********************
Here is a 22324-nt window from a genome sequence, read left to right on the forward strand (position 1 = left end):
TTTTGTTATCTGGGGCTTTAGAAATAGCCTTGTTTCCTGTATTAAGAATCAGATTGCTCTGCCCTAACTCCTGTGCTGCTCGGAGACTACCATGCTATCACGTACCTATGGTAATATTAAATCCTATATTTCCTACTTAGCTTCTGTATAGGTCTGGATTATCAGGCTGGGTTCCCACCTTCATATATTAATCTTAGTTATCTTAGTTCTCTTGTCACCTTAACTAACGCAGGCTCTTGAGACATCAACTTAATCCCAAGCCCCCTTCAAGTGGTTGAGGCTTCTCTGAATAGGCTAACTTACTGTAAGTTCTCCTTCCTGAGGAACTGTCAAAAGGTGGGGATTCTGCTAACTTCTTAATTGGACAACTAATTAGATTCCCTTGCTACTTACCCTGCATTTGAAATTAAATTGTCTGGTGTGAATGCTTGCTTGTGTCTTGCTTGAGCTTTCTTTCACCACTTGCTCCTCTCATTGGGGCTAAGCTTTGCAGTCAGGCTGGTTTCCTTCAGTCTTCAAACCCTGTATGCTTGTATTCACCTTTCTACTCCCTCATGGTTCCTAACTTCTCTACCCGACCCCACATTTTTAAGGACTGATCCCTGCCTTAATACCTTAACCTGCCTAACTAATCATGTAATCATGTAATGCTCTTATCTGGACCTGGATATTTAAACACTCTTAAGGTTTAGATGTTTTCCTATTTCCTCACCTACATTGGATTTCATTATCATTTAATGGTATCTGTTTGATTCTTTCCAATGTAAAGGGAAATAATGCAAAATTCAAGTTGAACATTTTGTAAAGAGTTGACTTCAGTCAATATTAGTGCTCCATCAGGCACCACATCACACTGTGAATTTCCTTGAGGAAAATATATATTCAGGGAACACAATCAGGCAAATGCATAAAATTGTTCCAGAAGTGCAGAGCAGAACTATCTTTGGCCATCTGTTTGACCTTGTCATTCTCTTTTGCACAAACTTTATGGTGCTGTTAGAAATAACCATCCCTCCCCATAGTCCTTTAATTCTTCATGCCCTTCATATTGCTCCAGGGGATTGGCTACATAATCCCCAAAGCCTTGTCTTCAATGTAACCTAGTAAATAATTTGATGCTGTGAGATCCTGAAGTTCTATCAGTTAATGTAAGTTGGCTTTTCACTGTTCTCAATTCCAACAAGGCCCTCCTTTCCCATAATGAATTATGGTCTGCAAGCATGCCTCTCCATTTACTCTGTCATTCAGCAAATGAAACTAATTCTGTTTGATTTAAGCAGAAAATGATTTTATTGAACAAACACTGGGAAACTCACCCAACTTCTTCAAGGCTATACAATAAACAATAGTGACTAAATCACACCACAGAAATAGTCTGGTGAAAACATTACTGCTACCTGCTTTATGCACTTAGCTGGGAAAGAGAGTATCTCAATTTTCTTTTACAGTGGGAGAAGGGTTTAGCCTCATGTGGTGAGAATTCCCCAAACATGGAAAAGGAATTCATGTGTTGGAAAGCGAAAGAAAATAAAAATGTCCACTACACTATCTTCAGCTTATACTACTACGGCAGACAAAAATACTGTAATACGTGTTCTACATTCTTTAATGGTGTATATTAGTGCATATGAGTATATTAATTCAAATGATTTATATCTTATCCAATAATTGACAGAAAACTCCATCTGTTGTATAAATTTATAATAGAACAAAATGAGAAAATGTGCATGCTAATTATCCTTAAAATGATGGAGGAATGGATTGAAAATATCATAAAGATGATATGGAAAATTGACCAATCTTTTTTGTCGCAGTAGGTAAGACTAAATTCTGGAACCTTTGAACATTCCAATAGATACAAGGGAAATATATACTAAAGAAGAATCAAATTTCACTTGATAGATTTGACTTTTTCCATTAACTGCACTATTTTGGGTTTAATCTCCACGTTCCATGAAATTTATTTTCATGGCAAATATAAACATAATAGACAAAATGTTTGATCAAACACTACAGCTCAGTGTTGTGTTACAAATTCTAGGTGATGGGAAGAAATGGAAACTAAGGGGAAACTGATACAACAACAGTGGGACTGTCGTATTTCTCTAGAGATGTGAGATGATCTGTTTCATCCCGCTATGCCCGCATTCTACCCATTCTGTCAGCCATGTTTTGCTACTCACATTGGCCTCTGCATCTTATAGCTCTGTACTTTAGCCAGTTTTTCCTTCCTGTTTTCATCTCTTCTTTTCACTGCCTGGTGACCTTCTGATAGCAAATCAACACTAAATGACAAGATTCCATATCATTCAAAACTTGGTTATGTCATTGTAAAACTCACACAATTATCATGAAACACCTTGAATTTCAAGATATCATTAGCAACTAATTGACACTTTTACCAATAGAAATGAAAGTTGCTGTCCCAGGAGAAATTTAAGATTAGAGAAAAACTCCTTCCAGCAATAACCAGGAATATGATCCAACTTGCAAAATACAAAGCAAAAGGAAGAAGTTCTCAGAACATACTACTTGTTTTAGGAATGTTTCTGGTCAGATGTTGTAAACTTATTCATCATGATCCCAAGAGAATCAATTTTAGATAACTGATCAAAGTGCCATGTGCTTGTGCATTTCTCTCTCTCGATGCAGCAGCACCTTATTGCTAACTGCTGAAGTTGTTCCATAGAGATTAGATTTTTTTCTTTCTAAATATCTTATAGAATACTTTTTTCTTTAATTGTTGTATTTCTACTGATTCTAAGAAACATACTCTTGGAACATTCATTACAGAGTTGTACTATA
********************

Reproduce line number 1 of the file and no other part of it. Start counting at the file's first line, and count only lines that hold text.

Here is a 22324-nt window from a genome sequence, read left to right on the forward strand (position 1 = left end):